The harsh treatment of women in Taliban-occupied Kabul is viewed through a dark lens in Arena Stage’s “A Thousand Splendid Suns” on stage at the Kreeger Theater through March 1.
Based on Khaled Hosseini’s 2007 novel, the play explores the last 33 years of Afghanistan’s tumultuous history of war and oppression through the eyes of two women, Mariam and Laila. Haunting and emotionally wrenching, the play gives you an intimate look at what Afghan women, many accomplished professors, doctors and lawyers, had to endure due to the terror inflicted on them by the oppressive Taliban. The mujahideen sect scorned democracy and any form of Islam divergent from their own.
Adapted by playwright Ursula Rani Sarma, Carey Perloff directs the Arena Stage production. The former Oxford Fulbright Fellow admirably transports the audience to another world in which Hosseini, “asks us to see Afghans not as faceless statistics, but as human beings who love, struggle and yearn,” says Arena’s Artistic Director Molly Smith, in the program notes.
The play, set in between the 1960s to 2000, opens with two women pulling a long rug runner across the stage with their belongings, as two men cross their paths doing the same. We quickly realize they are leaving their beloved country behind, and slowly others join this sad pilgrimage.
The audience meets Laila (a terrific Mirian Katrib), a teenager, who is helping her father Babi (Joseph Kamal) select a few books from the many that he has. He cannot decide which ones to leave behind. Laila’s mother, Fariba (Lanna Joffrey), is urging them to move quickly because a taxi soon will be coming to take them away. In the background are the sounds of missiles whistling as they bomb nearby areas.
When Laila’s mother and father go into their house, while Laila stays behind, a bomb suddenly hits the house. The scene changes to the home of the shoemaker Rasheed (played terrifyingly by Haysam Kadri), who has rescued the orphaned Laila from the rubble and who demands that his wife, Mariam (a superb Hend Ayoub) nurse the injured teenager.
The audience quickly learns that Rasheed is not just compassionate. He has eyes for Laila, who he has watched grow up playing with her childhood friend Tariq (Antoine Yared), an outgoing lame boy who is destined to be wed to Laila. However, when Rasheed brings a man to the home who tells Laila that Tariq has died as a result of an accident, Laila quickly agrees to marry Rasheed. Later, we learn why she agrees to do so, which sets up the most compelling part of the play.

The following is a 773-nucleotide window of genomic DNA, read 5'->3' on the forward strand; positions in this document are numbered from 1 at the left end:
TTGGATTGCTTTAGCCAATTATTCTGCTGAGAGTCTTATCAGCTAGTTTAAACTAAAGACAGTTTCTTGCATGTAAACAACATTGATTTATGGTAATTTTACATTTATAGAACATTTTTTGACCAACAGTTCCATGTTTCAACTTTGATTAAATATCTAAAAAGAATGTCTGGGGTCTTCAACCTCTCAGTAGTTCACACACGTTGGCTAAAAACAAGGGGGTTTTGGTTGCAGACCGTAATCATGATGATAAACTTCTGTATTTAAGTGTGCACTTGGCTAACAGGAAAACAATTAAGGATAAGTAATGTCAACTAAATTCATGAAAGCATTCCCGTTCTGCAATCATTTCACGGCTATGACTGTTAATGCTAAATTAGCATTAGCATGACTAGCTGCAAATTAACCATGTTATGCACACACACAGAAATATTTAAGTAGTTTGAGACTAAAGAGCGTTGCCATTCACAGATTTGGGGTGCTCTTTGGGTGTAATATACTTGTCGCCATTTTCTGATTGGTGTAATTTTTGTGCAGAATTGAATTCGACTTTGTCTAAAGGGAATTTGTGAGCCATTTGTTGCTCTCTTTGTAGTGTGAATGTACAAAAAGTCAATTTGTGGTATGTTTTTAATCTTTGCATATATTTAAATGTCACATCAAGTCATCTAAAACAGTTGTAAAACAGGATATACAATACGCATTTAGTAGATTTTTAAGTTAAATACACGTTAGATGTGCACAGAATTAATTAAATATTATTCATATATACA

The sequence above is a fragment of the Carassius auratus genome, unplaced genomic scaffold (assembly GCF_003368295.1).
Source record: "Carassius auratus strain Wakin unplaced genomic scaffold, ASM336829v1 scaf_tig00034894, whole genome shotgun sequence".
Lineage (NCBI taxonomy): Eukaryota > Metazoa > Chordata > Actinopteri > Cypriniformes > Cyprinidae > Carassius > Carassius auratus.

Meanwhile, Mariam, 16 years older than Laila, resents the teen. Once it is learned that Laila is pregnant, Rasheed demands that Mariam waits on her hand and foot. This sets up the introduction to the sad life that Mariam has endured. Born illegitimate, she was orphaned after her mother hung herself, and her father gave her to Rasheed, an older man seeking a wife. Mariam has lost over six children during childbirth, while Rasheed constantly demeans her and derides her.
The play takes a compelling turn when Marian falls in love with Laila’s baby girl, Aziza (Nikita Tewani), and the two women grow incredibly close. As the Taliban tighten their grip on Kabul, the world outside becomes increasingly dangerous. When Laila becomes pregnant again, Rasheed happens to lose his store at the same time, leaving him with no means of an income. He quickly becomes bitter and frequently abusive. Jealous of the friendship between the two women, and suspecting that Aziza may not be his daughter, he becomes even more tyrannical, particularly towards Mariam.
The scenes where Rasheed threatens beats and terrorizes the women are so realistic that many may want to prepare in advance. Also harrowing are other scenes that include Laila undergoing a cesarean section without anesthesia when she gives birth to her first child.
However, these disturbing, jarring scenes drive the point of the play. Afghan women were considered second class citizens who were completely under the rule of their husbands and had to obey their orders, along with the misogynistic rules of the Taliban.
Still, Laila and Mariam display great courage and resilience as they fight back in the only way they can. The ultimate courage is displayed by Mariam, as she valiantly sacrifices her own life to save Laila and the children. It is a heartbreaking moment, and Ayoub’s grace and heroism is winningly convincing.
In addition to the play’s excellent cast, kudos go to Ken McDonald for his excellent set design, Robert Wierzel for the lighting design, and to sound designer Jake Rodriguez. The original music was written and performed by David Coulter, with costumes by Linda Cho.